Welcome to my blog about horsey life in the North East - the good bits, bad bits, endless coffees and plenty of mud!

Monday, 17 June 2013

Slowing down or speeding up?

(Pics from this session are in the next post for anyone who can't be bothered with my rambling. The relaxed walk ones are my favourite and are stills from a video taken near the end of the ride.)

Cady is nuts at the moment. It could be one of many reasons.

Is it:

a) she's on rich pasture and has gained weight?
b) her hormones are wreaking havoc?
c) she spends 23 hours a day being boss of a small herd of youngsters?
d) because all the field fences have been electrified and she is very frightened by electric fence? She hates the clicking noise and it's been slightly tricky even getting her out of the field lately.

OR e) because I'm cocked up somewhere and she's lost all trust in me? Or because she's in pain? She has been lame recently and her saddle fit has been compromised by weight gain. She doesn't seem lame and I've adjusted her prolite pads to try and combat slipping. But I am aware/concerned about both these possibilities and will monitor closely.


On Friday we had a memorable ride. I tacked her up and led her into the arena and around the outside a few times. It was a bit windy and she was high as a kite - spooky, eyes on stalks, every muscle tense.

So I did the sensible thing and untacked her and put her back in the field. Only kidding!

I got on and it felt like sitting on a rocket ready to go off. So I let her. I gave her some rein and let her canter around the arena and let some steam out.

I've had Cady for four years and I've always tried to work gently around issues but at times I think I've actually just avoided them and reinforced her stake in decision making.

But that day I didn't feel afraid at all. Sensible or not, I thought "do your worst, and let's at least get something going". I kept my leg on and kept her forward, regardless of her plunging about - she had to go forward.

Phil was watching and said it looked like something out of a cowboy film. Once she'd had her say I had mine. We worked for more than an hour going up and down the transitions. Whenever I felt that nuclear energy building I let her canter on a circle until I felt it die down again.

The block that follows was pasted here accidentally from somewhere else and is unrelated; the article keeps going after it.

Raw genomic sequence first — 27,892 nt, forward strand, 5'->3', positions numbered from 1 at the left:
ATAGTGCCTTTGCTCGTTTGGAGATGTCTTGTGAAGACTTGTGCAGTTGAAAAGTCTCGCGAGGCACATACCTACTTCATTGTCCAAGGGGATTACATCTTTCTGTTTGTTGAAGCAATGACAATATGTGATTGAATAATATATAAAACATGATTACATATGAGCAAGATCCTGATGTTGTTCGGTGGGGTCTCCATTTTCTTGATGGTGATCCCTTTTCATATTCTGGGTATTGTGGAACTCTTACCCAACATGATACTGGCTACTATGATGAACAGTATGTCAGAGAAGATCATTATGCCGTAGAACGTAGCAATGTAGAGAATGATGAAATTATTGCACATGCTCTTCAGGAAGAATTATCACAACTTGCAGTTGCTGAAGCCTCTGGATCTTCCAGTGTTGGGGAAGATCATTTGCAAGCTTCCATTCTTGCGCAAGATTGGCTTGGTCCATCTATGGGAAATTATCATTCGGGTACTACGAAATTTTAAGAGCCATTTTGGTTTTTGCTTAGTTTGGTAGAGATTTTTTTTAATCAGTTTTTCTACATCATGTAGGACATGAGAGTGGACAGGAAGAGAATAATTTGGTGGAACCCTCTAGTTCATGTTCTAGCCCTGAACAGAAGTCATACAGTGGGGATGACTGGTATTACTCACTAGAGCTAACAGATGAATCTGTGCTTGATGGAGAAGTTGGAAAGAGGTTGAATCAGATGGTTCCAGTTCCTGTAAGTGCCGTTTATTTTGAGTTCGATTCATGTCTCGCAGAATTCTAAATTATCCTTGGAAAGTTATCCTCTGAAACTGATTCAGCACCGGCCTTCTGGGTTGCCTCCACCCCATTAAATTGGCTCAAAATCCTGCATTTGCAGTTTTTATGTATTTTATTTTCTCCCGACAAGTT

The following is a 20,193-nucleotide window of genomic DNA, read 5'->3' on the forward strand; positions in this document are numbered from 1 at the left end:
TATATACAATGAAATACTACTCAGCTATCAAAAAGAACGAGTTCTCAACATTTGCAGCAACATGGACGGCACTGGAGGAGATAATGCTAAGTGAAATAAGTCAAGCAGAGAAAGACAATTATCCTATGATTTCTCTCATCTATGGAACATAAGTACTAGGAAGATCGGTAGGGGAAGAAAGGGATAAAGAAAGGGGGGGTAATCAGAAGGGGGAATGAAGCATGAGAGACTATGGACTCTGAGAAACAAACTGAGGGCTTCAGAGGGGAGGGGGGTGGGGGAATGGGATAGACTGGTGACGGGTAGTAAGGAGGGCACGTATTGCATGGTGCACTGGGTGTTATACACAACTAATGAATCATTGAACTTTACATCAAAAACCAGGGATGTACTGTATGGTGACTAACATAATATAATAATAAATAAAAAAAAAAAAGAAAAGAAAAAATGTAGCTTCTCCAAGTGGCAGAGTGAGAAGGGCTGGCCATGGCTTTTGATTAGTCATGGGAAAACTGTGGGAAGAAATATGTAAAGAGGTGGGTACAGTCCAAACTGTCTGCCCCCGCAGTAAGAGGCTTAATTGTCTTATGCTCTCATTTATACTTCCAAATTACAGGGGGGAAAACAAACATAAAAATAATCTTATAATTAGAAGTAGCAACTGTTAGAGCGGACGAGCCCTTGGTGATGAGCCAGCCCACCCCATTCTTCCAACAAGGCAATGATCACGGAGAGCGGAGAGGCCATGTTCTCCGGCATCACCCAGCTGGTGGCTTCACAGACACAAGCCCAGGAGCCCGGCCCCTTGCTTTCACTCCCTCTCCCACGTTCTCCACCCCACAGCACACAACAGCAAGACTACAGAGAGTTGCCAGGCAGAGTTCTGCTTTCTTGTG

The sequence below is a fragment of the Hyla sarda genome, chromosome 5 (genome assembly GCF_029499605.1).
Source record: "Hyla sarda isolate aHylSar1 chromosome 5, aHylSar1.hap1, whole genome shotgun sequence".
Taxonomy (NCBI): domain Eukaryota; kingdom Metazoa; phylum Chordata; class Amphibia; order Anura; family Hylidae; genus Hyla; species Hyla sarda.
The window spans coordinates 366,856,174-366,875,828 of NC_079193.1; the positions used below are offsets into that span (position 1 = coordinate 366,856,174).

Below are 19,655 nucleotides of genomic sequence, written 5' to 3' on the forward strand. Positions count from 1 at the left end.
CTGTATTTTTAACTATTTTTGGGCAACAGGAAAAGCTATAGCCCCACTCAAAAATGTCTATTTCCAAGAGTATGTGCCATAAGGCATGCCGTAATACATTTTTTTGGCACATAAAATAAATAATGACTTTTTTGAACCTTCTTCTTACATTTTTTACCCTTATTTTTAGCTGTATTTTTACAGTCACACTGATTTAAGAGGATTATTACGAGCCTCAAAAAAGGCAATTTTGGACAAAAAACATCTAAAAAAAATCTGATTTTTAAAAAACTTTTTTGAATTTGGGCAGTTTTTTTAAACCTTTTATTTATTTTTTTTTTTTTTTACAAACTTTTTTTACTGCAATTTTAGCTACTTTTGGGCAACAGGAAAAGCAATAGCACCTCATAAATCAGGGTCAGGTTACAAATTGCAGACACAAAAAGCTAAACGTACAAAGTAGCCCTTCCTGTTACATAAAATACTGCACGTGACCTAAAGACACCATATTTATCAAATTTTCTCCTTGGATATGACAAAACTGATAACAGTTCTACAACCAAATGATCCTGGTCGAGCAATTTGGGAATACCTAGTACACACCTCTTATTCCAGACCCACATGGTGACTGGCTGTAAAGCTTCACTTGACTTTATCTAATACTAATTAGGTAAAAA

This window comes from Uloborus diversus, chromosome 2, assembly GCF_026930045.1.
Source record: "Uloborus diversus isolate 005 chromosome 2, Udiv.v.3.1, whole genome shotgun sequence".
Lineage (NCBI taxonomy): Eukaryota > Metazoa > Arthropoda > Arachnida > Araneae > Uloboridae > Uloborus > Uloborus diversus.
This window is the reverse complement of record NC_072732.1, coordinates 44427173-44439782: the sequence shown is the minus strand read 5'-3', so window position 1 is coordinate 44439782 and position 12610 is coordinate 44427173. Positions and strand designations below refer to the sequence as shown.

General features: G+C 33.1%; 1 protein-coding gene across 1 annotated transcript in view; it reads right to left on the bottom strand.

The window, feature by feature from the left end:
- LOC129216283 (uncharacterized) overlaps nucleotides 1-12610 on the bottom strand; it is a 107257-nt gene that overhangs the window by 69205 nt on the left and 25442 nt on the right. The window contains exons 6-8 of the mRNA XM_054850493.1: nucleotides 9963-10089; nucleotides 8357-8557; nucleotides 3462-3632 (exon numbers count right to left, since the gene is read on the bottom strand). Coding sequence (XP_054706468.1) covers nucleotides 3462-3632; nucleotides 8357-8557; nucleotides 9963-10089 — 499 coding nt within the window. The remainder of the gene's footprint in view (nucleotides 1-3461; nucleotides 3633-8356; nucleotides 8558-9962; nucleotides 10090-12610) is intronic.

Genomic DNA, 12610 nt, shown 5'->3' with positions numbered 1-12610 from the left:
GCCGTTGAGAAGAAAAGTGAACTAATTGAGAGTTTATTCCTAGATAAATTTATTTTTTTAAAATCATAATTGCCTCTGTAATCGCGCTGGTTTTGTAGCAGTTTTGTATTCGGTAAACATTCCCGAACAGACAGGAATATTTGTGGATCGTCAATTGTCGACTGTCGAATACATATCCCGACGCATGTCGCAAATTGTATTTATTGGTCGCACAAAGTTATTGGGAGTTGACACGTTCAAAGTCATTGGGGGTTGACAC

When she tried to veer off the track or avoid part of the arena I was much firmer than normal. I don't mean I battered her or anything, I just made sure I was using enough leg and blocked her with the outside rein when she tried to nick off.

It was physically and mentally hard work for both of us. I find it particularly difficult to take charge and make demands because I feel like I'm forcing things and I don't know if that's good or bad long term.

By the end we walked three times around the outside of the arena at a walk on both reins, on a longer rein. She had a few small shivery spooks at the sheep rustling in the hedge next door but stayed on track and relaxed a little.

On Saturday I let her rest off any sore muscles (I know I felt a bit battered) and on Sunday morning I rode again. She was higher than ever when i was getting her ready but I felt she was much more forward and much less sticky and she went where she was asked to go.

So, am I speeding up Cady's progress, or slowing it down by taking this approach?

Right now I don't know, I'm just experimenting really. If I feel she's just getting progressively more nervous then I'll do a sharp u-turn. If there's an improvement I'll perservere but try to tone it down a lot.

Happy horsing everyone x

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